When words appear like magic. When I am on a roll. When the pen can’t move fast enough or I can’t hit enough keys to keep up with them. The closest I have ever gotten to an out-of-body experience.

T, please tell us a little about your Gothic Mystery Novel Grayscale.
I call Grayscale a modern Gothic mystery, because it feels like a ghost story. Although, I wrote the story to be intentionally ambiguous. It is meant to be haunting, and mysterious, but what is actually happening is up to the reader’s interpretation, and I am fascinated by the various interpretations that readers have gifted back to me.

Grayscale (T. Reilly)
Click to Read an Excerpt

The main character is a successful graphic novelist who creates under a pseudonym. He is a troubled being who either sees what others don’t or has self-proclaimed wakeful dreams that are nothing more than delusions. He is drawn into a mystery about a missing couple that seems to be tied to a story that goes back generations.

What inspired you to write the book?
The origins of Grayscale are actually a short story that I had written years ago called Porcelain Doll. The story won honorable mention, or third place, in the Literary Short Story category for the Philadelphia Writers Conference many years ago, and I spent years creating different versions of a more developed work, until finally Grayscale came to be.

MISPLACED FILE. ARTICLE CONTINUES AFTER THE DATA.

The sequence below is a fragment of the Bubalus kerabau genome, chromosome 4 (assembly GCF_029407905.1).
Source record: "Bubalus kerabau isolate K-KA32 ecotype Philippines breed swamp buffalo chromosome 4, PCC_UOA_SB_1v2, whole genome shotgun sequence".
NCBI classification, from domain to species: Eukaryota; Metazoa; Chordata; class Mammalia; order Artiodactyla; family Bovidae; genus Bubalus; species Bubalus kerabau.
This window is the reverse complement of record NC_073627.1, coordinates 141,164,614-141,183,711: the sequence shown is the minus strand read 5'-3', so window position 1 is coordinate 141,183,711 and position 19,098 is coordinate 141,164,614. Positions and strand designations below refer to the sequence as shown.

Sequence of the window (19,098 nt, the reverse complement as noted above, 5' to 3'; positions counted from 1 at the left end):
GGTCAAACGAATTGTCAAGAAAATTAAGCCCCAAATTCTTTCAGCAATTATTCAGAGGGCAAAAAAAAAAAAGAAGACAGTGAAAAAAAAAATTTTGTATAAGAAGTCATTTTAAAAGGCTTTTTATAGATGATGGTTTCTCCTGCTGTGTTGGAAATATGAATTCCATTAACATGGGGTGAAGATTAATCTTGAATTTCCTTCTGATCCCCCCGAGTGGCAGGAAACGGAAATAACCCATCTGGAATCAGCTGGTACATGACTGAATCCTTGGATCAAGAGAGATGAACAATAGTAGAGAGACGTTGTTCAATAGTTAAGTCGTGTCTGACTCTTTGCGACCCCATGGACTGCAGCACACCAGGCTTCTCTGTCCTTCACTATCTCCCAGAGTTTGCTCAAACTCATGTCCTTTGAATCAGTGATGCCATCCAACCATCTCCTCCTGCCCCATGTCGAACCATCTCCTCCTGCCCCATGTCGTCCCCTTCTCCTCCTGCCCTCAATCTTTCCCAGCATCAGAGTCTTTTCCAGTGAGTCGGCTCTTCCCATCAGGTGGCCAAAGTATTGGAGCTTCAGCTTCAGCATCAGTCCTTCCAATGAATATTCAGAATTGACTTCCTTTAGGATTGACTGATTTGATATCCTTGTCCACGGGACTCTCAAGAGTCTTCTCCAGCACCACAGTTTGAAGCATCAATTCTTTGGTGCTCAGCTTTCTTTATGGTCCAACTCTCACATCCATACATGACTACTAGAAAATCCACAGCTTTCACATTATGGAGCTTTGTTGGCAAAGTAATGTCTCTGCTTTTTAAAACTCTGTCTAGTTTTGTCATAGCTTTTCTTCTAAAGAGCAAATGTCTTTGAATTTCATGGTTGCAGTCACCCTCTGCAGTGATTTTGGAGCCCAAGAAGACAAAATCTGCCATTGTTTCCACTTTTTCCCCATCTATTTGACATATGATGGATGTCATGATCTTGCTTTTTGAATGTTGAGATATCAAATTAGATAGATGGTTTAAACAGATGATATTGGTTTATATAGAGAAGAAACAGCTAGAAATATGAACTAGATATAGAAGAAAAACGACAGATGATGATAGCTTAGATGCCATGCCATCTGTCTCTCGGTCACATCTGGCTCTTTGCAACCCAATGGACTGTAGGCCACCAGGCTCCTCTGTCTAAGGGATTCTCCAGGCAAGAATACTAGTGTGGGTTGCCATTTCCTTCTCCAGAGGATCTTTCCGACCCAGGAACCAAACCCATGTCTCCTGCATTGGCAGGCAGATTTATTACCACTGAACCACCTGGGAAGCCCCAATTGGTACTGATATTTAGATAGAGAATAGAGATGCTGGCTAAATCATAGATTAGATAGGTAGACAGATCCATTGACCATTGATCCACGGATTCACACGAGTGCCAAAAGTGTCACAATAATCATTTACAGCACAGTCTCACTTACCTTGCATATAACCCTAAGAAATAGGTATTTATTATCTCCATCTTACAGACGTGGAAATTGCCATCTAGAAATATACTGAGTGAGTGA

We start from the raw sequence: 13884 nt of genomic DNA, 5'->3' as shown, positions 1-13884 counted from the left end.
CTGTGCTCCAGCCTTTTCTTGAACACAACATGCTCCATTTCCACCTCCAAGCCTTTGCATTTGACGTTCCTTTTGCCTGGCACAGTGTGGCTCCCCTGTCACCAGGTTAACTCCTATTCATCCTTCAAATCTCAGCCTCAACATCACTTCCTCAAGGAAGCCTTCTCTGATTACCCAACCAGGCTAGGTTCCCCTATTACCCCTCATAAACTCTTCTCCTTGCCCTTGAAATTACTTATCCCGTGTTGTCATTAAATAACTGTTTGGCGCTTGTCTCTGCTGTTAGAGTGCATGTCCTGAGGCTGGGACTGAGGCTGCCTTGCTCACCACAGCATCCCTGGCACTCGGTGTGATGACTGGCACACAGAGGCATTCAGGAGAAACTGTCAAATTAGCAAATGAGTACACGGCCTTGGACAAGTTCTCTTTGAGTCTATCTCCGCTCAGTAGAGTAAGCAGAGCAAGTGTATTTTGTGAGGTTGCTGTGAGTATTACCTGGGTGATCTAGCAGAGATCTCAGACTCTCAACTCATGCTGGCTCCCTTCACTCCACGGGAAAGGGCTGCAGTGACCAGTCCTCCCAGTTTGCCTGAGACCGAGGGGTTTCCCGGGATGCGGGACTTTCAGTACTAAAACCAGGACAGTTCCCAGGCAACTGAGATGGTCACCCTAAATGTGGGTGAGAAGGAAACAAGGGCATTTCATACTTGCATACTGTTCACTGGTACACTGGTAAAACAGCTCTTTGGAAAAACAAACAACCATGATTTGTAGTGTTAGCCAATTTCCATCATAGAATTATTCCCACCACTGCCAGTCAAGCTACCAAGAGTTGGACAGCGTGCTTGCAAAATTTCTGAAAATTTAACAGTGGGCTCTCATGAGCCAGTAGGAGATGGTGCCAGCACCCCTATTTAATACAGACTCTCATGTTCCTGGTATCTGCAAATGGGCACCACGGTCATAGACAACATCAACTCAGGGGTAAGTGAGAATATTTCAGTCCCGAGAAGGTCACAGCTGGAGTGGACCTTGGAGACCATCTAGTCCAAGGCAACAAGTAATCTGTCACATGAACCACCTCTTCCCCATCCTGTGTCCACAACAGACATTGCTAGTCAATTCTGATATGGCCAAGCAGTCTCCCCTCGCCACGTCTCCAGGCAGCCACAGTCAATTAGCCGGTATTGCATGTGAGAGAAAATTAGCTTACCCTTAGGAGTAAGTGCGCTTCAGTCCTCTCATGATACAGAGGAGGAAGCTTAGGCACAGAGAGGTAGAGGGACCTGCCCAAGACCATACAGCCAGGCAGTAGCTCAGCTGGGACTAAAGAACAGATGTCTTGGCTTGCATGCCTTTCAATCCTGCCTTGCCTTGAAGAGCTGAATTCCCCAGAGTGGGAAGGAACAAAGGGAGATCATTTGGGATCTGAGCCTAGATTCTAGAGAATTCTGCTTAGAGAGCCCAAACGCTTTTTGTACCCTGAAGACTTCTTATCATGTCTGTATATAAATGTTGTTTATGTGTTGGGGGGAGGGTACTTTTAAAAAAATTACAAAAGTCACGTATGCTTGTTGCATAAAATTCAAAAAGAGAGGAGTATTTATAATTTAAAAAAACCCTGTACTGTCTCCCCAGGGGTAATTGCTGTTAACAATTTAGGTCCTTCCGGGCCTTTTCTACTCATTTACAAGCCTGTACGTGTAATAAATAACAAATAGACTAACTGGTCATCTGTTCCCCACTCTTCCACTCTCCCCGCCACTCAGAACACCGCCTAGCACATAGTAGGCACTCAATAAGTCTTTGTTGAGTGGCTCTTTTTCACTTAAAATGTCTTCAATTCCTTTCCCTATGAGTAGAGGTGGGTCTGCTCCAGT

Are you working on another book project? Can you tell us a little about it?
Earlier this year, I published a collection of short stories called Overcast. The work has a similar dark and surreal feel as Grayscale. And, Porcelain Doll is one of the stories.
I am currently collaborating with an illustrator on a children’s book that hopefully will be completed soon, but I will leave that one a secret until it is ready to face the world.

How can readers connect with you?
They can send me an email at my website, author-treilly.com. They can find me at Goodreads, Amazon, and Instagram @ t._reilly.

Thank you very much for the Interview, T.



About the Book Grayscale

Grayscale (T. Reilly)
Click to Read an Excerpt
Quinton is a recluse with lifelong visions he calls wakeful dreams and is haunted by a moment from his past. An anonymous artist who, under the pseudonym Jay Walker, has seen success from two graphic novels and several ink sketches for contemporary magazines.

When he agrees to take on a new project about a missing couple, Quinton is hurled into a story that could span more than a century, or not.

Grayscale is a modern gothic mystery where the line between what is real and not is blurred.

- "[...] T. Reilly weaves a gothic tale of mystery and suspense, with hints of humor throughout. There is a thin line between reality and fantasy in the story, and sometimes you don't know which side you are on. Well written and a main character you can connect with and get behind, Grayscale is a type of book that you don't want to put down, and can't wait to get back to." - Reader Review




Links to the Book

Link to the Paperback Grayscale on Amazon

Link to the eBook Grayscale on Amazon




Please, share with your Friends!